As we start the new year I am glad to see that people and organizations are still working hard to save historic old houses around the country. I believe that these people and organizations may be a little more successful over the next several years, as the main threat to historic old houses is usually new development. It seems like new development will be slower for a while. The home building industry has slowed down drastically, commercial construction has slowed due to retail sales slowing, and money for development has become more difficult to obtain. I just read an article about the over supply of apartments for rent, and how rents are being discounted to lure customers, so perhaps new development will slow down for for the near future, and we won’t have so many historic old houses standing in the way of progress.
I came across a good website belonging to a historic foundation in Stayton, Oregon. The foundation is currently restoring an old house that belonged to one of the original settlers of the town. It is in the Queen Anne style, and was built in 1902. The old house is being restored with funds that the foundation has been able to raise, and labor and materials that have been donated. One thing I like about the website is that they are posting pictures of the progress they are making on the old house. I think that is a good idea, as it lets people who have made donations see where their money is going, and what a difference it has made. The pictures probably help attract new donations for the cause as well.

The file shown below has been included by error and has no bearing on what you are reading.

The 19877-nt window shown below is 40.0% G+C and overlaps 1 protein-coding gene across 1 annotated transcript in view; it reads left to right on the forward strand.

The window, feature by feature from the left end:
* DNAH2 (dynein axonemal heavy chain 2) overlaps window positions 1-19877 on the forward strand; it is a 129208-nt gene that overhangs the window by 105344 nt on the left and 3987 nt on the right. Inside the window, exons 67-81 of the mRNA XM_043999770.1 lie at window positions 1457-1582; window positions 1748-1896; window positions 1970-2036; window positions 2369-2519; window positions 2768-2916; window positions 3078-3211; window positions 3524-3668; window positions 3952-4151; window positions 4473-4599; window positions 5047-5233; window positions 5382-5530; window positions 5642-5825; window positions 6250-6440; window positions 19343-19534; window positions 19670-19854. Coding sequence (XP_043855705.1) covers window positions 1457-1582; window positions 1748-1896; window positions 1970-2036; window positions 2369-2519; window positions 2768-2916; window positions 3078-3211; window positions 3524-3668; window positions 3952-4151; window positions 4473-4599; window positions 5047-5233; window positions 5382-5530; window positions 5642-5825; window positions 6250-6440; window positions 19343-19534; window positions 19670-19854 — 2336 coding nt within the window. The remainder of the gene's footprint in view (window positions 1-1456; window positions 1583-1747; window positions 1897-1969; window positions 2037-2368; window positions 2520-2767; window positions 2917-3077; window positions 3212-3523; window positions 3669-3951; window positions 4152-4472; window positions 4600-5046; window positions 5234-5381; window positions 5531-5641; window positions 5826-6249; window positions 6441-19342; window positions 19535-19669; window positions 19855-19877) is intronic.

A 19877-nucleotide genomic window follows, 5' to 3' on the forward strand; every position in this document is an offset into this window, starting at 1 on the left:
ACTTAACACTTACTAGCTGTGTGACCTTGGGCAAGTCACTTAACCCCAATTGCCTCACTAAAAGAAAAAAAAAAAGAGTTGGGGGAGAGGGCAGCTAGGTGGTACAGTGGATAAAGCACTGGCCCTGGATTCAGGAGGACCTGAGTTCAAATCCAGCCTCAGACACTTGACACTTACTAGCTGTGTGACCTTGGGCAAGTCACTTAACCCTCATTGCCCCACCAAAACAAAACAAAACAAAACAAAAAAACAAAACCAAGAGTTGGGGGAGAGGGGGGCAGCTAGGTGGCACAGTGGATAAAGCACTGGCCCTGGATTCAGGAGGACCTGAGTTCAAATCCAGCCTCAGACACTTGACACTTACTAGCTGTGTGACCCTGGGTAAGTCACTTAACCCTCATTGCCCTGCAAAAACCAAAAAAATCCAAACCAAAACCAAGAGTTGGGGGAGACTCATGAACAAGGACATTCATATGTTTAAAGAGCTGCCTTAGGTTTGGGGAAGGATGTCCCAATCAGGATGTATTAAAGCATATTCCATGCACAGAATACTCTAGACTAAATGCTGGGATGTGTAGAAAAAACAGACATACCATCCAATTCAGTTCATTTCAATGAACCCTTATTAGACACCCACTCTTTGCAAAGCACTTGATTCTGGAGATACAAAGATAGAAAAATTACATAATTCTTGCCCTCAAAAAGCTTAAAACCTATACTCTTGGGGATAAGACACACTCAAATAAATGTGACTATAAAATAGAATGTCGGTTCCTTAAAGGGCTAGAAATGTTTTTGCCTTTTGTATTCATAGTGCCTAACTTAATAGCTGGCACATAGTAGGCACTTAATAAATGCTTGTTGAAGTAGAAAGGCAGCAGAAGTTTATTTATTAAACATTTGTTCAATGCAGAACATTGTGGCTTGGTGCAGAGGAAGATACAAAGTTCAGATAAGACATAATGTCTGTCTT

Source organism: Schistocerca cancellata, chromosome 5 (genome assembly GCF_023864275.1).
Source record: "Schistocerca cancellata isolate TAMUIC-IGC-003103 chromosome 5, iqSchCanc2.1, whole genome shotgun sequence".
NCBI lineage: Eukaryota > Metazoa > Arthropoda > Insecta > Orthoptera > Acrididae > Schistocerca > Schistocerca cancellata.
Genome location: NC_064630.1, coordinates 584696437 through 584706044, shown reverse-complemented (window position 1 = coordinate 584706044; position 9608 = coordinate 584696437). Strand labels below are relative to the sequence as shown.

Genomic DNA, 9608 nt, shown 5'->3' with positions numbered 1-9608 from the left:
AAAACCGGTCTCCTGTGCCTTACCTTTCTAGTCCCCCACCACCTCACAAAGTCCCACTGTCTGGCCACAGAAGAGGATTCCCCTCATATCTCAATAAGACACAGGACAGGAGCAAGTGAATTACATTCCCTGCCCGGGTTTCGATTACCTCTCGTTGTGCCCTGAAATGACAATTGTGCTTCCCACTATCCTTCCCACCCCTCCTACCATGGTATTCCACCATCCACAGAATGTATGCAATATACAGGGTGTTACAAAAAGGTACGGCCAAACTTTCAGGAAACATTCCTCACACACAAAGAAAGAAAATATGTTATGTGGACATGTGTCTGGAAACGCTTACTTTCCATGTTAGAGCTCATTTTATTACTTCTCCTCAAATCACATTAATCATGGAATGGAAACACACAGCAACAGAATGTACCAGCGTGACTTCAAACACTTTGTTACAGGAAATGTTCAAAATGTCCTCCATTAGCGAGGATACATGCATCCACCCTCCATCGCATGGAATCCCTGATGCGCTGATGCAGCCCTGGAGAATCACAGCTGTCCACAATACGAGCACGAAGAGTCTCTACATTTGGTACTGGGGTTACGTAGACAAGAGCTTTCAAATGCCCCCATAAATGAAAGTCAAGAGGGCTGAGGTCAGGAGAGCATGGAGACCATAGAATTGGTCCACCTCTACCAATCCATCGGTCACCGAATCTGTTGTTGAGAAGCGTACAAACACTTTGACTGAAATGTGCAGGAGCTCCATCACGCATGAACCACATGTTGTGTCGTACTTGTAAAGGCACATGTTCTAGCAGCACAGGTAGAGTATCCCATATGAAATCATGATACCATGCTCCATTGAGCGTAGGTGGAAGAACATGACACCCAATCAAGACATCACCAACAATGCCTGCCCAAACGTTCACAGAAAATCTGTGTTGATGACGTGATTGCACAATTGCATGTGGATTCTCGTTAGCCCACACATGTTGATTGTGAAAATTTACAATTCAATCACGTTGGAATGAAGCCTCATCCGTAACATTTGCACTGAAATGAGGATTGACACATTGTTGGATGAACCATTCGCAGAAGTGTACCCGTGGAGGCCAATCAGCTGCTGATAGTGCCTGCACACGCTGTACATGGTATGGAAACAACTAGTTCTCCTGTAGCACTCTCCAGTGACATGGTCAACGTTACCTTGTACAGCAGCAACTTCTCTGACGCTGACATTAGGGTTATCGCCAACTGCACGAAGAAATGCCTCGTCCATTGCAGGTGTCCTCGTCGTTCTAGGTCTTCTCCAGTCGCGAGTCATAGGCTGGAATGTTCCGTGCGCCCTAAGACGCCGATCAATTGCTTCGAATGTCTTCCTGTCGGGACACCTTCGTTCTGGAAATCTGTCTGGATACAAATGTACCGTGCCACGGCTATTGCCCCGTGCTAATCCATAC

I happened upon another site belonging to the group Plymouth Preservation. Having just finished a book on the Mayflower, and the original settlers of Plymouth Colony, I initially thought the group was based in Massachusetts, but actually they are in Plymouth, Michigan. They seem to be partly a realtor group, and partly a historic foundation group. They appear to be well organized, and have found buyers for some historic old houses in the area that needed new families.
Anyone who lives near Cheyenne, Wyoming may want to help an old house enthusiast working to save some historic homes. The old houses in Cheyenne are in a historic district near the historic Governor’s Mansion, and seem to be in the way of a medical complex which would like to expand. The old house enthusiast who wrote the editorial believes there are other options for expansion available. A medical complex located in or near a historic area ought to know that there might be problems with expansion.